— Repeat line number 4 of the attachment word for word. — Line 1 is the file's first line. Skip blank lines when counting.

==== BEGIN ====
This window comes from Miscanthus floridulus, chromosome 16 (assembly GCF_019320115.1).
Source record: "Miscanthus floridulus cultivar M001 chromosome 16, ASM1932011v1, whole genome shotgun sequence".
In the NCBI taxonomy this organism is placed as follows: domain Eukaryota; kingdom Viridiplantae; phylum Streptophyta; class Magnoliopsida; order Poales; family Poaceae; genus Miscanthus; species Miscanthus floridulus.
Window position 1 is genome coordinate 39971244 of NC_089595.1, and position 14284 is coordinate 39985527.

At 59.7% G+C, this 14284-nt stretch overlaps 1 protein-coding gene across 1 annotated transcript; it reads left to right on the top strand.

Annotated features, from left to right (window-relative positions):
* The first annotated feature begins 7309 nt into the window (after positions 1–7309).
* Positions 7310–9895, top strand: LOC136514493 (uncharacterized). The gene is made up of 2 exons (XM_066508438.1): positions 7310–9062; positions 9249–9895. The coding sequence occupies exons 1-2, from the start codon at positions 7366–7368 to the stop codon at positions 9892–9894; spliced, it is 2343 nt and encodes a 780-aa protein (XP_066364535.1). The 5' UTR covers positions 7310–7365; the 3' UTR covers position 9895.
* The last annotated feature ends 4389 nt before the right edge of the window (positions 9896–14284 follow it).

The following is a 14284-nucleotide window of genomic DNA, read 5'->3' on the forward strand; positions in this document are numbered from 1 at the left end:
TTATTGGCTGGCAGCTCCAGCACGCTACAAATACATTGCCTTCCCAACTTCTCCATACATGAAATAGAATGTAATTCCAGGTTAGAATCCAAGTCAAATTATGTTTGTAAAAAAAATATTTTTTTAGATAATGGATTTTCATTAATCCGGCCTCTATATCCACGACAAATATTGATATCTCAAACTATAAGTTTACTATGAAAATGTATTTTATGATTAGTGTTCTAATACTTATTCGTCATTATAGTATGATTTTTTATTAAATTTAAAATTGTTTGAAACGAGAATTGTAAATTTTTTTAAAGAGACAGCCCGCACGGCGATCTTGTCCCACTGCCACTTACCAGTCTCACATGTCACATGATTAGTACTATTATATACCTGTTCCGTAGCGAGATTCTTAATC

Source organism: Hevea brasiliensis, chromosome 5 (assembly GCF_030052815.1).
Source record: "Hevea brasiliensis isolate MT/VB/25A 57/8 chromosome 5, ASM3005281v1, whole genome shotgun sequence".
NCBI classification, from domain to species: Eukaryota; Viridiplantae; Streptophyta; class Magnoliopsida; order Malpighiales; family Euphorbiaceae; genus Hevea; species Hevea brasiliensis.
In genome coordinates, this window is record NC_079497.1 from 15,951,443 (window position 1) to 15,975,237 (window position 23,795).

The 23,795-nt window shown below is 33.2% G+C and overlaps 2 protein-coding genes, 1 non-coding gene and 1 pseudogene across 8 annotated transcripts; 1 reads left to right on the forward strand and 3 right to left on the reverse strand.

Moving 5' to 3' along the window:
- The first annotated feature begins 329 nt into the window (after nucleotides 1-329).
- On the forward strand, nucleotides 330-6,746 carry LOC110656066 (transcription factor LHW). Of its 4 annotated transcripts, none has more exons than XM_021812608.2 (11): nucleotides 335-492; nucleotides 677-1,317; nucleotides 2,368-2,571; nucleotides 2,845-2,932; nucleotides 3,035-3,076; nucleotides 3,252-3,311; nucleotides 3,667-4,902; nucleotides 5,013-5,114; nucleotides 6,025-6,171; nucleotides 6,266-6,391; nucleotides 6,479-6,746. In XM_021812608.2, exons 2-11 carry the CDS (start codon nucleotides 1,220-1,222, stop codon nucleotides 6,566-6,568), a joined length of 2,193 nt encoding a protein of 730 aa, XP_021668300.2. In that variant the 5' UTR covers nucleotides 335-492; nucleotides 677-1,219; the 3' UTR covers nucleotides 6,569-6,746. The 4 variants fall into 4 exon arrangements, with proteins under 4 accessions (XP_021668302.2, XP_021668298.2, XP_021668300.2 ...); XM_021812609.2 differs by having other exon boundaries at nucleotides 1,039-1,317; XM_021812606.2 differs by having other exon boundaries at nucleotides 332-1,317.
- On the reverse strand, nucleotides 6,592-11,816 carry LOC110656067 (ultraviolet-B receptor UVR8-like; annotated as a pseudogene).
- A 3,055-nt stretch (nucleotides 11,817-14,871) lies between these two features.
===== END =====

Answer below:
Window position 1 is genome coordinate 39971244 of NC_089595.1, and position 14284 is coordinate 39985527.